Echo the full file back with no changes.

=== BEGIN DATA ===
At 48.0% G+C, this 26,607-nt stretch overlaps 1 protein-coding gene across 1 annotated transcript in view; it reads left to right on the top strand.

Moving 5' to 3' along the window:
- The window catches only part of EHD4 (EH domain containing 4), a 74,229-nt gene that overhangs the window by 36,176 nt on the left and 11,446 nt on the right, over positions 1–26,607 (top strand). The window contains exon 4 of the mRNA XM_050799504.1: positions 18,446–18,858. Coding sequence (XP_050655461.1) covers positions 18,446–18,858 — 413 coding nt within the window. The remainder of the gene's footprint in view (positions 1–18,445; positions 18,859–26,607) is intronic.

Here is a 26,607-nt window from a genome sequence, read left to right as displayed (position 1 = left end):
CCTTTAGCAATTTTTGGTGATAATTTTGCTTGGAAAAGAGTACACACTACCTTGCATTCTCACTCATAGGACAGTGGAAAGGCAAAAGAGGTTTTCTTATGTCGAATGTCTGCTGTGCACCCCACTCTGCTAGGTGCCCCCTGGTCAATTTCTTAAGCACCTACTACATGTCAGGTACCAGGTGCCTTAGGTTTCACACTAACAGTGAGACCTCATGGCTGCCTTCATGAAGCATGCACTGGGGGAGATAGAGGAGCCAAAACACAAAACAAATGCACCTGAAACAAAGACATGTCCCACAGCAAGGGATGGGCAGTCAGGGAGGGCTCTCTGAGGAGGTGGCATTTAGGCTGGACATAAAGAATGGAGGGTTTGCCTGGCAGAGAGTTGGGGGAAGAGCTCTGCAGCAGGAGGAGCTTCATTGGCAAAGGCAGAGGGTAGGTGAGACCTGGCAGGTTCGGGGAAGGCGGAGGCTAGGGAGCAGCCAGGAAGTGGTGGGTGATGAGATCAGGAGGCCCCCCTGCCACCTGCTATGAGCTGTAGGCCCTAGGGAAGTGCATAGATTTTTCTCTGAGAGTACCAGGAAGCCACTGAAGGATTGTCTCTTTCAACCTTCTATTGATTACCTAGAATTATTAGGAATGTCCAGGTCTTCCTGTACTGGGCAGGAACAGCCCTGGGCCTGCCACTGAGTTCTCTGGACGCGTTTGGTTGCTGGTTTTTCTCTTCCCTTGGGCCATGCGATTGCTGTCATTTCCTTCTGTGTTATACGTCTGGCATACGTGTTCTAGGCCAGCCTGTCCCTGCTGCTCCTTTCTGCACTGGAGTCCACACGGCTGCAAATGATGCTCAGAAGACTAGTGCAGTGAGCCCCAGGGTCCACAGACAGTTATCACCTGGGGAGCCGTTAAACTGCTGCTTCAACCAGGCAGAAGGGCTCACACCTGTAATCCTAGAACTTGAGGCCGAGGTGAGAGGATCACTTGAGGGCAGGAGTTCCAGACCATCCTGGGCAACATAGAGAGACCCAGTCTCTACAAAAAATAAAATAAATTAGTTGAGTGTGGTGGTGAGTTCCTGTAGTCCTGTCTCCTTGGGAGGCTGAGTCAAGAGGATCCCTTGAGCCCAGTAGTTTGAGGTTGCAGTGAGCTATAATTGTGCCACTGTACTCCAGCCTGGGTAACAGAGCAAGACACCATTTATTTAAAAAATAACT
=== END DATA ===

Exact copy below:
At 48.0% G+C, this 26,607-nt stretch overlaps 1 protein-coding gene across 1 annotated transcript in view; it reads left to right on the top strand.

Moving 5' to 3' along the window:
- The window catches only part of EHD4 (EH domain containing 4), a 74,229-nt gene that overhangs the window by 36,176 nt on the left and 11,446 nt on the right, over positions 1–26,607 (top strand). The window contains exon 4 of the mRNA XM_050799504.1: positions 18,446–18,858. Coding sequence (XP_050655461.1) covers positions 18,446–18,858 — 413 coding nt within the window. The remainder of the gene's footprint in view (positions 1–18,445; positions 18,859–26,607) is intronic.

Here is a 26,607-nt window from a genome sequence, read left to right as displayed (position 1 = left end):
CCTTTAGCAATTTTTGGTGATAATTTTGCTTGGAAAAGAGTACACACTACCTTGCATTCTCACTCATAGGACAGTGGAAAGGCAAAAGAGGTTTTCTTATGTCGAATGTCTGCTGTGCACCCCACTCTGCTAGGTGCCCCCTGGTCAATTTCTTAAGCACCTACTACATGTCAGGTACCAGGTGCCTTAGGTTTCACACTAACAGTGAGACCTCATGGCTGCCTTCATGAAGCATGCACTGGGGGAGATAGAGGAGCCAAAACACAAAACAAATGCACCTGAAACAAAGACATGTCCCACAGCAAGGGATGGGCAGTCAGGGAGGGCTCTCTGAGGAGGTGGCATTTAGGCTGGACATAAAGAATGGAGGGTTTGCCTGGCAGAGAGTTGGGGGAAGAGCTCTGCAGCAGGAGGAGCTTCATTGGCAAAGGCAGAGGGTAGGTGAGACCTGGCAGGTTCGGGGAAGGCGGAGGCTAGGGAGCAGCCAGGAAGTGGTGGGTGATGAGATCAGGAGGCCCCCCTGCCACCTGCTATGAGCTGTAGGCCCTAGGGAAGTGCATAGATTTTTCTCTGAGAGTACCAGGAAGCCACTGAAGGATTGTCTCTTTCAACCTTCTATTGATTACCTAGAATTATTAGGAATGTCCAGGTCTTCCTGTACTGGGCAGGAACAGCCCTGGGCCTGCCACTGAGTTCTCTGGACGCGTTTGGTTGCTGGTTTTTCTCTTCCCTTGGGCCATGCGATTGCTGTCATTTCCTTCTGTGTTATACGTCTGGCATACGTGTTCTAGGCCAGCCTGTCCCTGCTGCTCCTTTCTGCACTGGAGTCCACACGGCTGCAAATGATGCTCAGAAGACTAGTGCAGTGAGCCCCAGGGTCCACAGACAGTTATCACCTGGGGAGCCGTTAAACTGCTGCTTCAACCAGGCAGAAGGGCTCACACCTGTAATCCTAGAACTTGAGGCCGAGGTGAGAGGATCACTTGAGGGCAGGAGTTCCAGACCATCCTGGGCAACATAGAGAGACCCAGTCTCTACAAAAAATAAAATAAATTAGTTGAGTGTGGTGGTGAGTTCCTGTAGTCCTGTCTCCTTGGGAGGCTGAGTCAAGAGGATCCCTTGAGCCCAGTAGTTTGAGGTTGCAGTGAGCTATAATTGTGCCACTGTACTCCAGCCTGGGTAACAGAGCAAGACACCATTTATTTAAAAAATAACT